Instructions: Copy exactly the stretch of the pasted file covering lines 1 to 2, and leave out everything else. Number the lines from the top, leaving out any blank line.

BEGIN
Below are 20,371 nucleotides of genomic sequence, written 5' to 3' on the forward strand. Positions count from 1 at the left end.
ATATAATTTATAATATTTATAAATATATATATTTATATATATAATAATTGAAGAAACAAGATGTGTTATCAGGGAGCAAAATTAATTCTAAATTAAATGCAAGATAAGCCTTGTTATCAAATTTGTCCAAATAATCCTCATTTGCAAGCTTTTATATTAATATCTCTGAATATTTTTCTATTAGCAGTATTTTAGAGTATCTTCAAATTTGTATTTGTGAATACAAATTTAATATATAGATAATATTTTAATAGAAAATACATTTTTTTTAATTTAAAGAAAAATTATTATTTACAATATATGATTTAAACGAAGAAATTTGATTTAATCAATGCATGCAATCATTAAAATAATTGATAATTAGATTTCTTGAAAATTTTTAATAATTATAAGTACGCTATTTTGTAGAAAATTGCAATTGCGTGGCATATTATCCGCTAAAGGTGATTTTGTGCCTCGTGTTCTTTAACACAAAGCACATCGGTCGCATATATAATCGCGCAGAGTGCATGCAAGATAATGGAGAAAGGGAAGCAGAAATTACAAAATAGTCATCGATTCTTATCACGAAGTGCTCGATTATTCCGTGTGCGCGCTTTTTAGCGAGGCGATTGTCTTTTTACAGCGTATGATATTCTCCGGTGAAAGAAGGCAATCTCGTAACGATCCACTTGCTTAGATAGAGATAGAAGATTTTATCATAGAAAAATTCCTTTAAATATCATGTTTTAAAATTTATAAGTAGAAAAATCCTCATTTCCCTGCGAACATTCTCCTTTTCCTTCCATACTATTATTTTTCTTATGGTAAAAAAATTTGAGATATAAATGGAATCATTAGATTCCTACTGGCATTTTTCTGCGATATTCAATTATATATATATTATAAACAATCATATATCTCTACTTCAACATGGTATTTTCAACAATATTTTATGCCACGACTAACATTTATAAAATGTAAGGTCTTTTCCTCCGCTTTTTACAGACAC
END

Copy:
Below are 20,371 nucleotides of genomic sequence, written 5' to 3' on the forward strand. Positions count from 1 at the left end.
ATATAATTTATAATATTTATAAATATATATATTTATATATATAATAATTGAAGAAACAAGATGTGTTATCAGGGAGCAAAATTAATTCTAAATTAAATGCAAGATAAGCCTTGTTATCAAATTTGTCCAAATAATCCTCATTTGCAAGCTTTTATATTAATATCTCTGAATATTTTTCTATTAGCAGTATTTTAGAGTATCTTCAAATTTGTATTTGTGAATACAAATTTAATATATAGATAATATTTTAATAGAAAATACATTTTTTTTAATTTAAAGAAAAATTATTATTTACAATATATGATTTAAACGAAGAAATTTGATTTAATCAATGCATGCAATCATTAAAATAATTGATAATTAGATTTCTTGAAAATTTTTAATAATTATAAGTACGCTATTTTGTAGAAAATTGCAATTGCGTGGCATATTATCCGCTAAAGGTGATTTTGTGCCTCGTGTTCTTTAACACAAAGCACATCGGTCGCATATATAATCGCGCAGAGTGCATGCAAGATAATGGAGAAAGGGAAGCAGAAATTACAAAATAGTCATCGATTCTTATCACGAAGTGCTCGATTATTCCGTGTGCGCGCTTTTTAGCGAGGCGATTGTCTTTTTACAGCGTATGATATTCTCCGGTGAAAGAAGGCAATCTCGTAACGATCCACTTGCTTAGATAGAGATAGAAGATTTTATCATAGAAAAATTCCTTTAAATATCATGTTTTAAAATTTATAAGTAGAAAAATCCTCATTTCCCTGCGAACATTCTCCTTTTCCTTCCATACTATTATTTTTCTTATGGTAAAAAAATTTGAGATATAAATGGAATCATTAGATTCCTACTGGCATTTTTCTGCGATATTCAATTATATATATATTATAAACAATCATATATCTCTACTTCAACATGGTATTTTCAACAATATTTTATGCCACGACTAACATTTATAAAATGTAAGGTCTTTTCCTCCGCTTTTTACAGACAC